Netflix announced a big round of layoffs this week, letting go of 150 employees. It’s the company’s response to losing thousands of subscribers in the first three months of 2022.
This is an inflection point for the streaming giant, as it predicts losing 2 million subscribers in the next quarter, says LA Times Hollywood business reporter Ryan Faughnder.
“On top of that, their revenue growth is slowing quite a bit from where they were, especially during the pandemic, when this is pretty much all we had to do was sit at home and watch Netflix or whatever else was on TV. And the 150 losses of jobs was not necessarily a surprise. But it does represent something that's a little bit of a turning point for Netflix, which is that as its revenue growth slows, so [does] the growth of its costs,” Faughnder explains.
Laid-off employees worked in recruitment, content, and marketing. Netflix also let go of some contractors, including marketers who were supposed to promote LGBTQ+ and other diverse programming, which has caused a stir online.
Faughnder says in the months after the Dave Chappelle special, the company became internally divided. It pushed Netflix to tell its workers that if they don’t agree with the content they’re working on, they can find a job elsewhere.
“Netflix is basically codifying what its position has been all along, which is, ‘We are here to serve a very wide range of viewers. We're here to entertain as many people around the world as possible, and that's going to include making some content that people on staff may not agree with, or even find harmful,’” he explains. “This is a signal to current employees, but it's also a signal to prospective employees who might be thinking of joining. This is very much a know-before-you-go kind of thing.”
To recover from its financial losses, Netflix is considering new content changes, including longer theatrical releases of its movies, adding ads, and even creating live-streamed events.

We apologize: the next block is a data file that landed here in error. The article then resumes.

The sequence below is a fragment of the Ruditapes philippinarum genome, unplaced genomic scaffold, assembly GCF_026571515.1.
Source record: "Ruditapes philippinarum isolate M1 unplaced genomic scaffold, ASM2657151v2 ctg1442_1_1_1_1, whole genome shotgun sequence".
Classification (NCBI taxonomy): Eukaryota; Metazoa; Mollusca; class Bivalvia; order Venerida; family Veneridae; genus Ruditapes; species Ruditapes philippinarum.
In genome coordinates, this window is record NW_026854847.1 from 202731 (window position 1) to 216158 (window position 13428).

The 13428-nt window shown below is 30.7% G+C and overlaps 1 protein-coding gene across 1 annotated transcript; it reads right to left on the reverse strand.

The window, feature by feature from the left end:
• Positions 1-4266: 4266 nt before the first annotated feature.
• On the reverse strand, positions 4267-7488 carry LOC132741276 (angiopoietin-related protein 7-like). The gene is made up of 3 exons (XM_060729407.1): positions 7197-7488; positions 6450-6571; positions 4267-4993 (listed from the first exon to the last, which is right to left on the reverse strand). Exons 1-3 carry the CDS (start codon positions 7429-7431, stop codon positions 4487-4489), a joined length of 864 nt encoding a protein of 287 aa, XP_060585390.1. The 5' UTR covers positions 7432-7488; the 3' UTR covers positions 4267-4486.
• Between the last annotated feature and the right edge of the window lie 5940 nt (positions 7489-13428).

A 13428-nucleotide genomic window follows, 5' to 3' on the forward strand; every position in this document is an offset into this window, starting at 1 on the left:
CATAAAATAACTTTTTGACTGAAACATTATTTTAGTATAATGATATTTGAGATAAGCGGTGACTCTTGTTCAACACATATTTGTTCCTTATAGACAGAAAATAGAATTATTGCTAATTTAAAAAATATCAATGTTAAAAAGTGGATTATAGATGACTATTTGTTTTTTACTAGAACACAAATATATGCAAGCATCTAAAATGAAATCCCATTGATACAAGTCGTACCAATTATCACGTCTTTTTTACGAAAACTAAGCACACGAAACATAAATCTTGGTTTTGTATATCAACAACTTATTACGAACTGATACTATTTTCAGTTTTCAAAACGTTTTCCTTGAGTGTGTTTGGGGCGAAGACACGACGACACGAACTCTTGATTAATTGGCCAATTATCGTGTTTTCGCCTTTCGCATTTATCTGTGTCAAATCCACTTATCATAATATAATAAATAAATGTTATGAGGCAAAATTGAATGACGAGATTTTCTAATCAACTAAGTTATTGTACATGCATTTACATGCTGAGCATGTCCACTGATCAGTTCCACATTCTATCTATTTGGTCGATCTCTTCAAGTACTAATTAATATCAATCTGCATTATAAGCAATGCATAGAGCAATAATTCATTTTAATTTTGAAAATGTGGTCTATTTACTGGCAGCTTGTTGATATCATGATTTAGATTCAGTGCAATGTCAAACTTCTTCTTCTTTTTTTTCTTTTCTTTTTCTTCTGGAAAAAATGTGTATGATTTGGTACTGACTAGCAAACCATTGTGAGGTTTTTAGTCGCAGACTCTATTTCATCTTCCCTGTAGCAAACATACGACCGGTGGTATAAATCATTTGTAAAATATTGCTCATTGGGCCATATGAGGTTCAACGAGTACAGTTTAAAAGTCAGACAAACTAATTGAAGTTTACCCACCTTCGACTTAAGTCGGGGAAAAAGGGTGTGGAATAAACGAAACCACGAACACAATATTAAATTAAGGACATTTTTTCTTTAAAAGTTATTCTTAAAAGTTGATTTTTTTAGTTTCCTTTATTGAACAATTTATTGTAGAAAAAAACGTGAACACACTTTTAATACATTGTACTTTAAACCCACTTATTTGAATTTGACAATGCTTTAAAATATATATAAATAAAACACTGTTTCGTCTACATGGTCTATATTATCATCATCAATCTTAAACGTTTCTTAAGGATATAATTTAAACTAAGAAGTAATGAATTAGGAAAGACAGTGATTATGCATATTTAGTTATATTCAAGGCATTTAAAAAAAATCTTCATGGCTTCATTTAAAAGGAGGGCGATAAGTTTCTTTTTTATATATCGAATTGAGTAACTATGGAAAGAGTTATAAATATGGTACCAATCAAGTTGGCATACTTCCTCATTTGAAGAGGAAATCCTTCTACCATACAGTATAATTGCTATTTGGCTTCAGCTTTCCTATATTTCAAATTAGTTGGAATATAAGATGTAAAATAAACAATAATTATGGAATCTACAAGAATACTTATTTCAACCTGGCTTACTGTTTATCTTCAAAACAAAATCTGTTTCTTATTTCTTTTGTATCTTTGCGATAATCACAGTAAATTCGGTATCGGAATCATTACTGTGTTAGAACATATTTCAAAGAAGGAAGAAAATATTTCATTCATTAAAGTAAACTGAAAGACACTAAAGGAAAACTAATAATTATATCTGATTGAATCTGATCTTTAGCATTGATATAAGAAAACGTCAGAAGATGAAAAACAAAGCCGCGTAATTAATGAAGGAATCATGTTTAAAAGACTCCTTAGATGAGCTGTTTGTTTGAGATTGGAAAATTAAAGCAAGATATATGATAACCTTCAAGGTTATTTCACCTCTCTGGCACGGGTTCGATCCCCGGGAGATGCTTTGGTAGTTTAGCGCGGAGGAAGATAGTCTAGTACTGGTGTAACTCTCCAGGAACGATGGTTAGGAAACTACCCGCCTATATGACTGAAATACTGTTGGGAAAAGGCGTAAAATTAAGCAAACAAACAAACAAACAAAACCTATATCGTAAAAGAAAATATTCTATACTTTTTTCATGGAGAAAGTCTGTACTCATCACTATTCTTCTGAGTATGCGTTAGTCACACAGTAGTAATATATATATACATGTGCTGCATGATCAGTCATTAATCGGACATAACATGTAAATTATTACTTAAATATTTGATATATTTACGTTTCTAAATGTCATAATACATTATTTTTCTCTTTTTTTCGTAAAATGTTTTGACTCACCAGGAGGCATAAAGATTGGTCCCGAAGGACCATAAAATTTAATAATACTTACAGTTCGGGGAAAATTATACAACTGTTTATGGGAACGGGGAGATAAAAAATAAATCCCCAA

Faughnder says Netflix’s programming plans are likely the start of a larger shift in the streaming industry — one that might look familiar to some viewers.
“As we go forward, streaming is going to start looking a lot like regular TV. There's going to be ads on HBO Max. There's going to be ads on Disney+. And that is in exchange for paying a little bit less. People who choose to pay for a lower tier of Netflix, once this change is put into place, will be able to save some money by agreeing to watch some advertising, which is very similar to the world of cable.”
It’s still unclear whether Netflix will be able to maintain its status as a platform with must-see TV. However, Faughnder says other services are delivering, like Disney+ and HBO Max.
“The one thing that Netflix really didn't change about Hollywood is that the hits are what drive the business. A hit is a hit. And if you don't have the hits, you're gonna fall behind,” Faughnder says. “[If] you’re Netflix and you've been in the business of creating TV shows and movies for maybe 10 or 12 years or so, that's a tough hill to climb — to be able to compete with companies that have been doing this for upwards of close to 100 years.”
But Faughnder admits that Netflix is still at the top in terms of subscriber numbers. It has 222 million customers, while its closest rival Disney+ has less than 140 million.